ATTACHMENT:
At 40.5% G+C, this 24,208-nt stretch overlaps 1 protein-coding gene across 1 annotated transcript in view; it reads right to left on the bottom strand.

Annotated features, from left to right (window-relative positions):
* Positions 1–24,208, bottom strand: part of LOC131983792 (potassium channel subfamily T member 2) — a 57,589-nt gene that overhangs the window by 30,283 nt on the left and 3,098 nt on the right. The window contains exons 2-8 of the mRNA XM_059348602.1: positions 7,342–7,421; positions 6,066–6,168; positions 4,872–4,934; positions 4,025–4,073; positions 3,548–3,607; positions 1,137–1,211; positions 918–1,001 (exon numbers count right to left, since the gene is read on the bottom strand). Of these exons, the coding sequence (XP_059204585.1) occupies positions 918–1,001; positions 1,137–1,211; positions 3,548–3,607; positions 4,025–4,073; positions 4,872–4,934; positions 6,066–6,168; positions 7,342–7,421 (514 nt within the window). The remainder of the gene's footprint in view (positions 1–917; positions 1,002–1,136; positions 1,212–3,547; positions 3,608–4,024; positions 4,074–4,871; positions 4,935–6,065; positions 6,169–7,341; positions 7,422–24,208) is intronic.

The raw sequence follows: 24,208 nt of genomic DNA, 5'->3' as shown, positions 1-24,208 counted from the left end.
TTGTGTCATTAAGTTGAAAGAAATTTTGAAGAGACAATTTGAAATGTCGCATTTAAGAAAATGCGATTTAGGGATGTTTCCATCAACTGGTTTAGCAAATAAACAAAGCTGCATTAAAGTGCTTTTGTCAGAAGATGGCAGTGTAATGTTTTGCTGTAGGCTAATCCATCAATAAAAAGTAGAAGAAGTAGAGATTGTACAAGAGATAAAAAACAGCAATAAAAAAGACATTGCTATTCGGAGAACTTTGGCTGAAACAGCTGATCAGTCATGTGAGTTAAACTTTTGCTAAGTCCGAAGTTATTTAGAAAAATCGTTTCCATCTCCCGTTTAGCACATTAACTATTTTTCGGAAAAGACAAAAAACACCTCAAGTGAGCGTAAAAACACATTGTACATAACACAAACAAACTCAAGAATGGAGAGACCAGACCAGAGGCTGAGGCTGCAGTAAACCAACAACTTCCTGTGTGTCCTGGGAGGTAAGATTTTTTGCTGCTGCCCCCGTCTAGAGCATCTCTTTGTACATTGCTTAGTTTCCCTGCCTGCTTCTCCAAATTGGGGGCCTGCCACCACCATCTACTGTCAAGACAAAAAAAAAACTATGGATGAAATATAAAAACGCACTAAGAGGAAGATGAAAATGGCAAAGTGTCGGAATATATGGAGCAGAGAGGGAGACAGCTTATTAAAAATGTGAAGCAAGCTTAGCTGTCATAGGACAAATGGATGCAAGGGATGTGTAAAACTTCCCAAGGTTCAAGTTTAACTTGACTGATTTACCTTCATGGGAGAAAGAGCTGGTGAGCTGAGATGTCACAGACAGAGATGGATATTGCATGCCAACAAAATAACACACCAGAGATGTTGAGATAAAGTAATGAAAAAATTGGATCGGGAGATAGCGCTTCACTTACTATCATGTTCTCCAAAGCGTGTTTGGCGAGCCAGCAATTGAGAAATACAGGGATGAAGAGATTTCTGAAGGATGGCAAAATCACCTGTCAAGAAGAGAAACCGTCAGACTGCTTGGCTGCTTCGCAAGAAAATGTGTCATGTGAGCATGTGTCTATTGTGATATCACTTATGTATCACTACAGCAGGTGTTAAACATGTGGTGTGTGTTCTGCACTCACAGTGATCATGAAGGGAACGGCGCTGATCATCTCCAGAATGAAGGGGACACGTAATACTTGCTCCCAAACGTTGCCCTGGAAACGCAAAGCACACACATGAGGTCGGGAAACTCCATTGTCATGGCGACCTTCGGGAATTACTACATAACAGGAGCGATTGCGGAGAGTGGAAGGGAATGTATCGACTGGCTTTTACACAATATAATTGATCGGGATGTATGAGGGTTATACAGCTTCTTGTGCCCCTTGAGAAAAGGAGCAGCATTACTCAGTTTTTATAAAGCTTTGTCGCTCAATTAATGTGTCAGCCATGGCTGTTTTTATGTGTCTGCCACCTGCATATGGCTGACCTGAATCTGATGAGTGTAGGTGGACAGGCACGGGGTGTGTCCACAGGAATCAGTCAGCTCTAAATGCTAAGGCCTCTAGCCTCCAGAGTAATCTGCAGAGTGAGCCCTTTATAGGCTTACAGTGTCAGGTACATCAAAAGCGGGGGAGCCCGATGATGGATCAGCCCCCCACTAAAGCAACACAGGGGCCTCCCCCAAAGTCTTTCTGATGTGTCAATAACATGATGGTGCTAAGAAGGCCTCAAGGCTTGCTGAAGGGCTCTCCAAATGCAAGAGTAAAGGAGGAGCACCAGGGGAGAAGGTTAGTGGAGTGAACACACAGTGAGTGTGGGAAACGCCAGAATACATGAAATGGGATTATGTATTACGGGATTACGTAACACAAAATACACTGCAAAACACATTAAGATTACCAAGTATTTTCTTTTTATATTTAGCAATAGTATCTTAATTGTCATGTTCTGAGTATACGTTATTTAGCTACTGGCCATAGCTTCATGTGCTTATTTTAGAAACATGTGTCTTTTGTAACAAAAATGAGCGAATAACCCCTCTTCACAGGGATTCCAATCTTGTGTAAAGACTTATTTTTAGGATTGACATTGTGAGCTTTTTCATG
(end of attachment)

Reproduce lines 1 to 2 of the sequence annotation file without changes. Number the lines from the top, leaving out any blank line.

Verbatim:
At 40.5% G+C, this 24,208-nt stretch overlaps 1 protein-coding gene across 1 annotated transcript in view; it reads right to left on the bottom strand.

Annotated features, from left to right (window-relative positions):